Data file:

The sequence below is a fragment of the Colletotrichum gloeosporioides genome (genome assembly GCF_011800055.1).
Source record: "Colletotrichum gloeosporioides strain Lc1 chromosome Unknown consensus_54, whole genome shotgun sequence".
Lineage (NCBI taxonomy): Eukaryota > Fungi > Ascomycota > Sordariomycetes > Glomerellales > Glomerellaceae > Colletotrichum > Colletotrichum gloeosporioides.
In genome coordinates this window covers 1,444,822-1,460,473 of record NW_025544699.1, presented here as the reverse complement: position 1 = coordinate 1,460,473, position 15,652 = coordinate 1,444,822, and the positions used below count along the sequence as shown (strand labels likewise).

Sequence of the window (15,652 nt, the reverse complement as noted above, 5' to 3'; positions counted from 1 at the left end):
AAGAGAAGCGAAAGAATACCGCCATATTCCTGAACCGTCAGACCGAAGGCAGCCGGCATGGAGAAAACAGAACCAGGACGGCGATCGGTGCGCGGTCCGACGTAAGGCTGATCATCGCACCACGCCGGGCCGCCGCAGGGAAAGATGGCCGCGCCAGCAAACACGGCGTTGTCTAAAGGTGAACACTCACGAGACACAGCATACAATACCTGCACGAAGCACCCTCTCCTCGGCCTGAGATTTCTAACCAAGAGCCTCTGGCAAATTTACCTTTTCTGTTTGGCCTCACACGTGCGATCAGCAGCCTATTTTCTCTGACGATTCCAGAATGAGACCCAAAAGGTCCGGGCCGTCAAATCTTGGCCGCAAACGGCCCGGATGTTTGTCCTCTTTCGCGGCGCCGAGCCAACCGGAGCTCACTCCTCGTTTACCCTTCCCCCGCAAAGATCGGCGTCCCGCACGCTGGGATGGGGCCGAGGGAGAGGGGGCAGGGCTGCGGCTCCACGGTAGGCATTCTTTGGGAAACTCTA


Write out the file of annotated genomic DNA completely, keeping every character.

The sequence below is a fragment of the Colletotrichum gloeosporioides genome (genome assembly GCF_011800055.1).
Source record: "Colletotrichum gloeosporioides strain Lc1 chromosome Unknown consensus_54, whole genome shotgun sequence".
Lineage (NCBI taxonomy): Eukaryota > Fungi > Ascomycota > Sordariomycetes > Glomerellales > Glomerellaceae > Colletotrichum > Colletotrichum gloeosporioides.
In genome coordinates this window covers 1,444,822-1,460,473 of record NW_025544699.1, presented here as the reverse complement: position 1 = coordinate 1,460,473, position 15,652 = coordinate 1,444,822, and the positions used below count along the sequence as shown (strand labels likewise).

Sequence of the window (15,652 nt, the reverse complement as noted above, 5' to 3'; positions counted from 1 at the left end):
AAGAGAAGCGAAAGAATACCGCCATATTCCTGAACCGTCAGACCGAAGGCAGCCGGCATGGAGAAAACAGAACCAGGACGGCGATCGGTGCGCGGTCCGACGTAAGGCTGATCATCGCACCACGCCGGGCCGCCGCAGGGAAAGATGGCCGCGCCAGCAAACACGGCGTTGTCTAAAGGTGAACACTCACGAGACACAGCATACAATACCTGCACGAAGCACCCTCTCCTCGGCCTGAGATTTCTAACCAAGAGCCTCTGGCAAATTTACCTTTTCTGTTTGGCCTCACACGTGCGATCAGCAGCCTATTTTCTCTGACGATTCCAGAATGAGACCCAAAAGGTCCGGGCCGTCAAATCTTGGCCGCAAACGGCCCGGATGTTTGTCCTCTTTCGCGGCGCCGAGCCAACCGGAGCTCACTCCTCGTTTACCCTTCCCCCGCAAAGATCGGCGTCCCGCACGCTGGGATGGGGCCGAGGGAGAGGGGGCAGGGCTGCGGCTCCACGGTAGGCATTCTTTGGGAAACTCTA